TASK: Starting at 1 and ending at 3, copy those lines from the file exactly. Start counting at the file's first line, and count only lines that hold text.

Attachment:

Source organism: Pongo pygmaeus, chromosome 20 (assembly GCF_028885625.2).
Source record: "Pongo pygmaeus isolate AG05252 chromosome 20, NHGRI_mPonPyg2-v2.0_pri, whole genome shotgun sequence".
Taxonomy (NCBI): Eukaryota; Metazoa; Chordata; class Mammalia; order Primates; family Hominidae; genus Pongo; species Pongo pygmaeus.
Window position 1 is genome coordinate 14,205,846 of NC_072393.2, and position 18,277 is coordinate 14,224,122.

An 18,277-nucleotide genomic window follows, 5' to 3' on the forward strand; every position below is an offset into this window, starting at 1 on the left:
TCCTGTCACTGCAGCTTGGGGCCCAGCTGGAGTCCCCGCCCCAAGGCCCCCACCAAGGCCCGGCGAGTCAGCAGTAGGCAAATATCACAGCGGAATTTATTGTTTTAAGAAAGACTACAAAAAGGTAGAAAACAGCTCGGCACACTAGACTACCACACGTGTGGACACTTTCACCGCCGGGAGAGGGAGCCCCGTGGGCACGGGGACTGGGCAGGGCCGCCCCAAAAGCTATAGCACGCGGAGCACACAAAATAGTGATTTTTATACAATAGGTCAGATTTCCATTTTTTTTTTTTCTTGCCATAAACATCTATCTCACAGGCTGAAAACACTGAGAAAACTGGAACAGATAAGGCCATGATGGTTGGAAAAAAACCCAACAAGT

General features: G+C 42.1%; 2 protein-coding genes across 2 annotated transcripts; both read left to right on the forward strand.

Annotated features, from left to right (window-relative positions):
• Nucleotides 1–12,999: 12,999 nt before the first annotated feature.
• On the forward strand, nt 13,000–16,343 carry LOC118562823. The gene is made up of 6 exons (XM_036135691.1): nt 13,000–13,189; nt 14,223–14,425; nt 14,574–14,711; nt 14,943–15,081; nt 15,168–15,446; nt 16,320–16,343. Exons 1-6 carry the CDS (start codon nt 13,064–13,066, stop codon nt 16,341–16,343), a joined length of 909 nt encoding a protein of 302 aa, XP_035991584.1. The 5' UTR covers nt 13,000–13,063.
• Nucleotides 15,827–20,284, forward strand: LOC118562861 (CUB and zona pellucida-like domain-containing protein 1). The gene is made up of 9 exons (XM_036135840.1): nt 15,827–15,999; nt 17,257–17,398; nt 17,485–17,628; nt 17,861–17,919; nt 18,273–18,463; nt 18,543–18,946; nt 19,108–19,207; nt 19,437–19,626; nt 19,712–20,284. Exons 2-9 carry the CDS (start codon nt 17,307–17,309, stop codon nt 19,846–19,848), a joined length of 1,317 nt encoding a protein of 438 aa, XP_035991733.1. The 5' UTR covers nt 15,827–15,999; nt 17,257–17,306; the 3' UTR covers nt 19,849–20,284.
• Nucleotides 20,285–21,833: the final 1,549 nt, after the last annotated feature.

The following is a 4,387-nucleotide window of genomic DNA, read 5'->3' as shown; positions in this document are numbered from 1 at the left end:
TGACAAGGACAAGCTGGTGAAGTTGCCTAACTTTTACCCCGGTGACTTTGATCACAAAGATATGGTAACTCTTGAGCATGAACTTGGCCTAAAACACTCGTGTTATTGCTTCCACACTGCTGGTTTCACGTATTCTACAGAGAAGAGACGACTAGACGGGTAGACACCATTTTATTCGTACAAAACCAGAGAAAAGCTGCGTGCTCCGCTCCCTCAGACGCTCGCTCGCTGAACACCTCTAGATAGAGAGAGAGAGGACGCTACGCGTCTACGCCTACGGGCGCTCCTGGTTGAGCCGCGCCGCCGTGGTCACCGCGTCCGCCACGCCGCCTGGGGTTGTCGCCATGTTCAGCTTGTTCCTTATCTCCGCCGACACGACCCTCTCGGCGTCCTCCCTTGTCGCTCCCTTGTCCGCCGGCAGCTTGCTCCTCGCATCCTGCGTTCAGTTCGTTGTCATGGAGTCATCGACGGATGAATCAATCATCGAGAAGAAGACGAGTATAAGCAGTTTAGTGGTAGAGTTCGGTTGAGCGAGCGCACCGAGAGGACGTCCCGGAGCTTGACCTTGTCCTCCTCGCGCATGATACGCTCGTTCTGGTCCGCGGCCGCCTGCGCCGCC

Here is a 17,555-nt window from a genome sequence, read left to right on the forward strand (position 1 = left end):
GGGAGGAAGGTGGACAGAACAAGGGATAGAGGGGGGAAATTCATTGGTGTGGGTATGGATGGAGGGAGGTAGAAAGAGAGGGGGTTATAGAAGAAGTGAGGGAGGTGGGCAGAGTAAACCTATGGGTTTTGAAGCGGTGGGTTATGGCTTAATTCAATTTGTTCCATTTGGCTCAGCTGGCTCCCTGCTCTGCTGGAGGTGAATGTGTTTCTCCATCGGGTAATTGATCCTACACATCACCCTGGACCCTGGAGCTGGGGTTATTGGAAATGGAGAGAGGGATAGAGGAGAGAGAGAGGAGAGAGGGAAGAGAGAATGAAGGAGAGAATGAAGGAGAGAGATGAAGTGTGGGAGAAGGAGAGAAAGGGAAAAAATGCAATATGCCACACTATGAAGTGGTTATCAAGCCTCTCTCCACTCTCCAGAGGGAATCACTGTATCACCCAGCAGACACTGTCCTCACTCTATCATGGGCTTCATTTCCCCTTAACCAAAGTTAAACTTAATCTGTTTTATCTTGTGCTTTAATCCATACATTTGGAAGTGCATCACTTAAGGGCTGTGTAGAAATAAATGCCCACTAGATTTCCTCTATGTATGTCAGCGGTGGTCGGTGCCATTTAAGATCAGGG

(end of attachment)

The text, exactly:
Source organism: Pongo pygmaeus, chromosome 20 (assembly GCF_028885625.2).
Source record: "Pongo pygmaeus isolate AG05252 chromosome 20, NHGRI_mPonPyg2-v2.0_pri, whole genome shotgun sequence".
Taxonomy (NCBI): Eukaryota; Metazoa; Chordata; class Mammalia; order Primates; family Hominidae; genus Pongo; species Pongo pygmaeus.